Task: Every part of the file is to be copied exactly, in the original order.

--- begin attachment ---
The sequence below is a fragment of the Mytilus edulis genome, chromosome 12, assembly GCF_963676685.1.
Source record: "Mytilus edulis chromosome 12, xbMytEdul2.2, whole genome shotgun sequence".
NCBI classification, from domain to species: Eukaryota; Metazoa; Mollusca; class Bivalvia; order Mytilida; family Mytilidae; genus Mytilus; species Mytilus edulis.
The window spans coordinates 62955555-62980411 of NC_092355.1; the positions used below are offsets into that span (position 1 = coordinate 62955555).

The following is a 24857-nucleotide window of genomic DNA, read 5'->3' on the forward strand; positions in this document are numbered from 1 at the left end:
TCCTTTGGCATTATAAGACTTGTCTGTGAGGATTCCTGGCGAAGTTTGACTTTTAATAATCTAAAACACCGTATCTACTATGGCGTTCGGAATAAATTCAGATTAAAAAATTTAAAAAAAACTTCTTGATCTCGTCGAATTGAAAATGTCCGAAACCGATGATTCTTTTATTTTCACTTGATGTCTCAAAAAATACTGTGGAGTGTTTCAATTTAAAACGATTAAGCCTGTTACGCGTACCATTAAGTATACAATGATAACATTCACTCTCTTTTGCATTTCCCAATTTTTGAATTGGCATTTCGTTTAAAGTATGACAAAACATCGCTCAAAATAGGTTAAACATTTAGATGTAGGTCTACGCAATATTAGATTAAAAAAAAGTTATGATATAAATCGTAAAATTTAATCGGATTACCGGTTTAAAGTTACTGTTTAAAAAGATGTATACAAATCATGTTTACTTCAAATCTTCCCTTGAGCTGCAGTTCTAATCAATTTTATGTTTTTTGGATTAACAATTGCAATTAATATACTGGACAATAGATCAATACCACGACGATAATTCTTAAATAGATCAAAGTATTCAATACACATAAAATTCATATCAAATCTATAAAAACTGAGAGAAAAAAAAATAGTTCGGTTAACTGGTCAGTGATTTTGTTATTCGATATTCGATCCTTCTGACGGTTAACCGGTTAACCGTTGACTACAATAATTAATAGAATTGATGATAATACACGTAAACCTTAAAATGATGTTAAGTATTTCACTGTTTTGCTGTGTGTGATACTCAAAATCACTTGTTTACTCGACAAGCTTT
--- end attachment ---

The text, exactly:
The sequence below is a fragment of the Mytilus edulis genome, chromosome 12, assembly GCF_963676685.1.
Source record: "Mytilus edulis chromosome 12, xbMytEdul2.2, whole genome shotgun sequence".
NCBI classification, from domain to species: Eukaryota; Metazoa; Mollusca; class Bivalvia; order Mytilida; family Mytilidae; genus Mytilus; species Mytilus edulis.
The window spans coordinates 62955555-62980411 of NC_092355.1; the positions used below are offsets into that span (position 1 = coordinate 62955555).

The following is a 24857-nucleotide window of genomic DNA, read 5'->3' on the forward strand; positions in this document are numbered from 1 at the left end:
TCCTTTGGCATTATAAGACTTGTCTGTGAGGATTCCTGGCGAAGTTTGACTTTTAATAATCTAAAACACCGTATCTACTATGGCGTTCGGAATAAATTCAGATTAAAAAATTTAAAAAAAACTTCTTGATCTCGTCGAATTGAAAATGTCCGAAACCGATGATTCTTTTATTTTCACTTGATGTCTCAAAAAATACTGTGGAGTGTTTCAATTTAAAACGATTAAGCCTGTTACGCGTACCATTAAGTATACAATGATAACATTCACTCTCTTTTGCATTTCCCAATTTTTGAATTGGCATTTCGTTTAAAGTATGACAAAACATCGCTCAAAATAGGTTAAACATTTAGATGTAGGTCTACGCAATATTAGATTAAAAAAAAGTTATGATATAAATCGTAAAATTTAATCGGATTACCGGTTTAAAGTTACTGTTTAAAAAGATGTATACAAATCATGTTTACTTCAAATCTTCCCTTGAGCTGCAGTTCTAATCAATTTTATGTTTTTTGGATTAACAATTGCAATTAATATACTGGACAATAGATCAATACCACGACGATAATTCTTAAATAGATCAAAGTATTCAATACACATAAAATTCATATCAAATCTATAAAAACTGAGAGAAAAAAAAATAGTTCGGTTAACTGGTCAGTGATTTTGTTATTCGATATTCGATCCTTCTGACGGTTAACCGGTTAACCGTTGACTACAATAATTAATAGAATTGATGATAATACACGTAAACCTTAAAATGATGTTAAGTATTTCACTGTTTTGCTGTGTGTGATACTCAAAATCACTTGTTTACTCGACAAGCTTT